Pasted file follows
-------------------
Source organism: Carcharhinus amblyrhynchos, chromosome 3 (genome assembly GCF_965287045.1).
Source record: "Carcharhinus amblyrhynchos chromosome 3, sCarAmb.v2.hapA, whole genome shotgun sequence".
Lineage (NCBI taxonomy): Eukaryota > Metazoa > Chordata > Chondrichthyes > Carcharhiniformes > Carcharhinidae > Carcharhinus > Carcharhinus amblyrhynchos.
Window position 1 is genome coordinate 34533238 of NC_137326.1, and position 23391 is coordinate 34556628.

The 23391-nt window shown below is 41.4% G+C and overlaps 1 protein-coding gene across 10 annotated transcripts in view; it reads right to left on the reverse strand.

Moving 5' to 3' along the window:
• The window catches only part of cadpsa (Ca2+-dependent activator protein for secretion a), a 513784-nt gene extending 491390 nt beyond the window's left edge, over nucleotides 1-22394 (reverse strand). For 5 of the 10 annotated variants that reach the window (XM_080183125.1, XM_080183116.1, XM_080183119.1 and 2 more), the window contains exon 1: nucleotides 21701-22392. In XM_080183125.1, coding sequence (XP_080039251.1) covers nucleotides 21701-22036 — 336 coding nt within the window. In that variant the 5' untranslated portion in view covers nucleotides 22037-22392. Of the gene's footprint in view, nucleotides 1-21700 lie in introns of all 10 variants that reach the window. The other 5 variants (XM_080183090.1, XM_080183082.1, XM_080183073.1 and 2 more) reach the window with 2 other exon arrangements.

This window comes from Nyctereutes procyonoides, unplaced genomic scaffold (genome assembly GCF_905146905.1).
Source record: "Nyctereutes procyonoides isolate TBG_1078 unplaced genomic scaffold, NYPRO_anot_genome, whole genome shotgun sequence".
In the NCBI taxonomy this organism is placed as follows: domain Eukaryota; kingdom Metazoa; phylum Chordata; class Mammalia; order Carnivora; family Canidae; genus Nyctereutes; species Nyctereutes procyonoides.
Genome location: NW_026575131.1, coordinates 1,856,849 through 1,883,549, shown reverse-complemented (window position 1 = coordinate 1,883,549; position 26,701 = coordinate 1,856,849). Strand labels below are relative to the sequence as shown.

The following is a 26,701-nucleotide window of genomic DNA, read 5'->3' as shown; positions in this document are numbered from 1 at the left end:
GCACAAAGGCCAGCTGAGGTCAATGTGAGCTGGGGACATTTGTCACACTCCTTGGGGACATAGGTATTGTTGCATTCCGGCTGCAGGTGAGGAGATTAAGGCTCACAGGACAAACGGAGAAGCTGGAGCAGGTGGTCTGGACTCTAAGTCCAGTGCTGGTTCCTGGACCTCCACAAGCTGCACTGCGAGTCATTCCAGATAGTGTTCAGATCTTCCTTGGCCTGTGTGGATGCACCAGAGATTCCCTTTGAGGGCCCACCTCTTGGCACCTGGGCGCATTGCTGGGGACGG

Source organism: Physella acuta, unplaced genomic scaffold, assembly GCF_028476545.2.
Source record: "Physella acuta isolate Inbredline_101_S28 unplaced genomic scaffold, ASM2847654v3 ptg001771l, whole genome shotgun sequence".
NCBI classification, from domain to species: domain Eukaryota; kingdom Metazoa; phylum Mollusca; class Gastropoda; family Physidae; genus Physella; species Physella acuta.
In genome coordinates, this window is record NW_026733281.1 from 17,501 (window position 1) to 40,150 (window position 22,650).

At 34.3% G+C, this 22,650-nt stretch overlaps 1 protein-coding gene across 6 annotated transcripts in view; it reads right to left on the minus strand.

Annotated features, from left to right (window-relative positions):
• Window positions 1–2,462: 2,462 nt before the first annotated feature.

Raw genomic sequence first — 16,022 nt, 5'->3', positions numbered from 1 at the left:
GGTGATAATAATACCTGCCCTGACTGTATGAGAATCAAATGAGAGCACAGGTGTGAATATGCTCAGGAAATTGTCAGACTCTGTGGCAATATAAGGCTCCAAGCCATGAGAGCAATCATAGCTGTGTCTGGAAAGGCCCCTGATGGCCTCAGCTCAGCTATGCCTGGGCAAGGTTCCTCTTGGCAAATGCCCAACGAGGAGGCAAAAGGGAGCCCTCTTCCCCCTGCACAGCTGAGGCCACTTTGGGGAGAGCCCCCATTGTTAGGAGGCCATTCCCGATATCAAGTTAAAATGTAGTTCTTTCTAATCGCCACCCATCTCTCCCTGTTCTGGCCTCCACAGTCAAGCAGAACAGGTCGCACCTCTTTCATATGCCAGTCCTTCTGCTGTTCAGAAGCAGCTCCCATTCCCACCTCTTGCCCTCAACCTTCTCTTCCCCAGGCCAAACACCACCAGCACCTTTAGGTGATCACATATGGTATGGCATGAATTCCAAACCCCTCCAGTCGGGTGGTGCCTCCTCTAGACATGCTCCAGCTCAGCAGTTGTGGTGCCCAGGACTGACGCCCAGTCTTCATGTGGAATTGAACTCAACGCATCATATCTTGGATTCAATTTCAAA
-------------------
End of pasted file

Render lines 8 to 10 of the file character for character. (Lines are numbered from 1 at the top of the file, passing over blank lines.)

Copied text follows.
This window comes from Nyctereutes procyonoides, unplaced genomic scaffold (genome assembly GCF_905146905.1).
Source record: "Nyctereutes procyonoides isolate TBG_1078 unplaced genomic scaffold, NYPRO_anot_genome, whole genome shotgun sequence".
In the NCBI taxonomy this organism is placed as follows: domain Eukaryota; kingdom Metazoa; phylum Chordata; class Mammalia; order Carnivora; family Canidae; genus Nyctereutes; species Nyctereutes procyonoides.